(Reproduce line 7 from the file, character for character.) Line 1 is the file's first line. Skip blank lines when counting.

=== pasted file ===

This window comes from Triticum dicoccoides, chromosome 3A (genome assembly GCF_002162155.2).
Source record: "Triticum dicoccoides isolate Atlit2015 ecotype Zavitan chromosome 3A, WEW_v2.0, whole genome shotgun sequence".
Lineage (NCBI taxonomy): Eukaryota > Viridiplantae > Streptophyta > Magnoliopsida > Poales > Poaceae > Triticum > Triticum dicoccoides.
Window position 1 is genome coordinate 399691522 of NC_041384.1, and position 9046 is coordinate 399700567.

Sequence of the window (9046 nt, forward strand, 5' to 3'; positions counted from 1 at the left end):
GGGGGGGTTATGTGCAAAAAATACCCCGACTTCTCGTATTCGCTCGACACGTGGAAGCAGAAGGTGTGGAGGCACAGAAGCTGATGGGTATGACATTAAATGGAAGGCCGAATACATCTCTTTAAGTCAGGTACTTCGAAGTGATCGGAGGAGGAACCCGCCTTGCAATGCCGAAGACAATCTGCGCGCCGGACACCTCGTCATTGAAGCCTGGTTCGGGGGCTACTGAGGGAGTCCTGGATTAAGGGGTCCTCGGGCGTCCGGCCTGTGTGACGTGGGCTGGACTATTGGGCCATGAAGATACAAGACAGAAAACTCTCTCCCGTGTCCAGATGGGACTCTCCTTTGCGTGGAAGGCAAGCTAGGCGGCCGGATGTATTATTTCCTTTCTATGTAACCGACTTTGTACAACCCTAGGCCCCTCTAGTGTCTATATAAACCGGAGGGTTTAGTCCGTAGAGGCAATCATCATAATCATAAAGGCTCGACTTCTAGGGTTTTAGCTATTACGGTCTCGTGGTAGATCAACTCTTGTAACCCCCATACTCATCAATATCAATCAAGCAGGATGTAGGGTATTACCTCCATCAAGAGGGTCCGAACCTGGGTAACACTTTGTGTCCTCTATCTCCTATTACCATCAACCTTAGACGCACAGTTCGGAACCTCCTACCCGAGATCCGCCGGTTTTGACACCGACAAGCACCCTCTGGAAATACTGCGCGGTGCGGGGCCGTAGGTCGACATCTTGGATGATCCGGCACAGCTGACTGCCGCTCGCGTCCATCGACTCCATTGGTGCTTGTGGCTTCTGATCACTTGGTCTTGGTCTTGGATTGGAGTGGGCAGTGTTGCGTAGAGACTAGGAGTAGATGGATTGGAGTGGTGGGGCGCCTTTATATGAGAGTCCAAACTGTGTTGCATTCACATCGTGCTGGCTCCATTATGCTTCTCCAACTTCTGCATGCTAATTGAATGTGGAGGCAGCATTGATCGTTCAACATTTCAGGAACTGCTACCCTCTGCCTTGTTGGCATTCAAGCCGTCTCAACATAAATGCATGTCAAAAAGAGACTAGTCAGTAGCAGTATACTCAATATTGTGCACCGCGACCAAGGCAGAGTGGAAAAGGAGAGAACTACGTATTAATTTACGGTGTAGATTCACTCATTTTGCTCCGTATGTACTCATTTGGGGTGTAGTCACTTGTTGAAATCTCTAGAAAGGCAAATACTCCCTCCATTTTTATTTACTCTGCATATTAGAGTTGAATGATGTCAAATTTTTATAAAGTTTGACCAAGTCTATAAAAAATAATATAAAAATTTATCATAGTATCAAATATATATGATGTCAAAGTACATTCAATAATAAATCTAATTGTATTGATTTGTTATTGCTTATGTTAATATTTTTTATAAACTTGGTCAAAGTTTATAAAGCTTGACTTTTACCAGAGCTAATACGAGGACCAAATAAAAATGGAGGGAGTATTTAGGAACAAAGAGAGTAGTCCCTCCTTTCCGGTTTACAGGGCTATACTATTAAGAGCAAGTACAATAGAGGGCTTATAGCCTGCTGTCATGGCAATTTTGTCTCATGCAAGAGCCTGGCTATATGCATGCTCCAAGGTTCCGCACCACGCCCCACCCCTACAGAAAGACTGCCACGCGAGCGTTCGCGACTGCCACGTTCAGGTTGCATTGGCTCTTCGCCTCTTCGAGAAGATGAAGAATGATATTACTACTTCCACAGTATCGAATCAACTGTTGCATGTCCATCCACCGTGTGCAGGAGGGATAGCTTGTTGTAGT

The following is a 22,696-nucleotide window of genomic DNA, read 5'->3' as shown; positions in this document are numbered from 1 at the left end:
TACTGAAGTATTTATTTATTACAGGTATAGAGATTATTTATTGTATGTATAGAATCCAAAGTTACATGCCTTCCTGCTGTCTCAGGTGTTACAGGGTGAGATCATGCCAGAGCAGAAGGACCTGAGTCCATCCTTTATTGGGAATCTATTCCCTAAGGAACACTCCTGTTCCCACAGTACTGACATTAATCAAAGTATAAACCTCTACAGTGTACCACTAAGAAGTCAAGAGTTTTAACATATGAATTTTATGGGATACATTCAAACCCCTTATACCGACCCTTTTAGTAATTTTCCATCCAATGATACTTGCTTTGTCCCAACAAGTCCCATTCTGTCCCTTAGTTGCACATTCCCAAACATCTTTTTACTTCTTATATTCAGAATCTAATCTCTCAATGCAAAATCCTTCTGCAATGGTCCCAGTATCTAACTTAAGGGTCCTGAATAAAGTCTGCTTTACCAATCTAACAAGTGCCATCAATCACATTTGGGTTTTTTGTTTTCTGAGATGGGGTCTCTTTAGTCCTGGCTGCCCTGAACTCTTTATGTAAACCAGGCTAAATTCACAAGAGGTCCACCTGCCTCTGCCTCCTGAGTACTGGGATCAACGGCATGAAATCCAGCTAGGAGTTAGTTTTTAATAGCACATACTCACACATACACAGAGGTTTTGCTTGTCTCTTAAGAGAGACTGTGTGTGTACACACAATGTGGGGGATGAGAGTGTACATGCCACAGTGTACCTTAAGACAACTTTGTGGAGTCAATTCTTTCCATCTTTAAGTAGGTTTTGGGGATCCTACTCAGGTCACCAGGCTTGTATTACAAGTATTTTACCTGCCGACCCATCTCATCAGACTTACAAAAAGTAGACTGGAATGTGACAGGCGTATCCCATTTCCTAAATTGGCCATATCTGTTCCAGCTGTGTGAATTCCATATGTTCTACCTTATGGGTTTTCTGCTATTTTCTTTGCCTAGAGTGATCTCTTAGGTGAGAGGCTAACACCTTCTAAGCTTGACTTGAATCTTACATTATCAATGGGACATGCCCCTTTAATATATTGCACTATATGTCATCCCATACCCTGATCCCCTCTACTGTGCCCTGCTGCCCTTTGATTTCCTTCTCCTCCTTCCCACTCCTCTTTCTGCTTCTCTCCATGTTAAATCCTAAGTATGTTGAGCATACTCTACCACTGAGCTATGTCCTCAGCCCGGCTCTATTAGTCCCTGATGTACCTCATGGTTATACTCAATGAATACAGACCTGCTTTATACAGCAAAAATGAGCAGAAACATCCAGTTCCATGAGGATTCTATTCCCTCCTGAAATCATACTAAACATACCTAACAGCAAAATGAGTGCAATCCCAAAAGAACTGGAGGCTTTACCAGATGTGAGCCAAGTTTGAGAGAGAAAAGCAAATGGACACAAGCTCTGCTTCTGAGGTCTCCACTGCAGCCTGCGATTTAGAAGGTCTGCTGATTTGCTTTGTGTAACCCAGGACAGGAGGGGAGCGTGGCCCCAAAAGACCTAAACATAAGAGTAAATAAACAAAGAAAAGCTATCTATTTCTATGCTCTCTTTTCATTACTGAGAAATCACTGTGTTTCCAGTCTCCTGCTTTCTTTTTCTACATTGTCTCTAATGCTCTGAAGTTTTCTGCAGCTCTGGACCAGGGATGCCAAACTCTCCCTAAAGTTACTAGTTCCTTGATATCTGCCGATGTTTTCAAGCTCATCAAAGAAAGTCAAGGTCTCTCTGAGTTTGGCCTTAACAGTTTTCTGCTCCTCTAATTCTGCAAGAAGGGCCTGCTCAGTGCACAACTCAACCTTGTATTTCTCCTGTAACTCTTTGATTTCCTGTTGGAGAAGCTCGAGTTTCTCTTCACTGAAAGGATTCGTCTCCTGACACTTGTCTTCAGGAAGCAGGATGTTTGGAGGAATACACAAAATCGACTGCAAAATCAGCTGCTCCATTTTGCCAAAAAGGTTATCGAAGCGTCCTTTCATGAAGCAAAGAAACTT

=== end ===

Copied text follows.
The following is a 22,696-nucleotide window of genomic DNA, read 5'->3' as shown; positions in this document are numbered from 1 at the left end: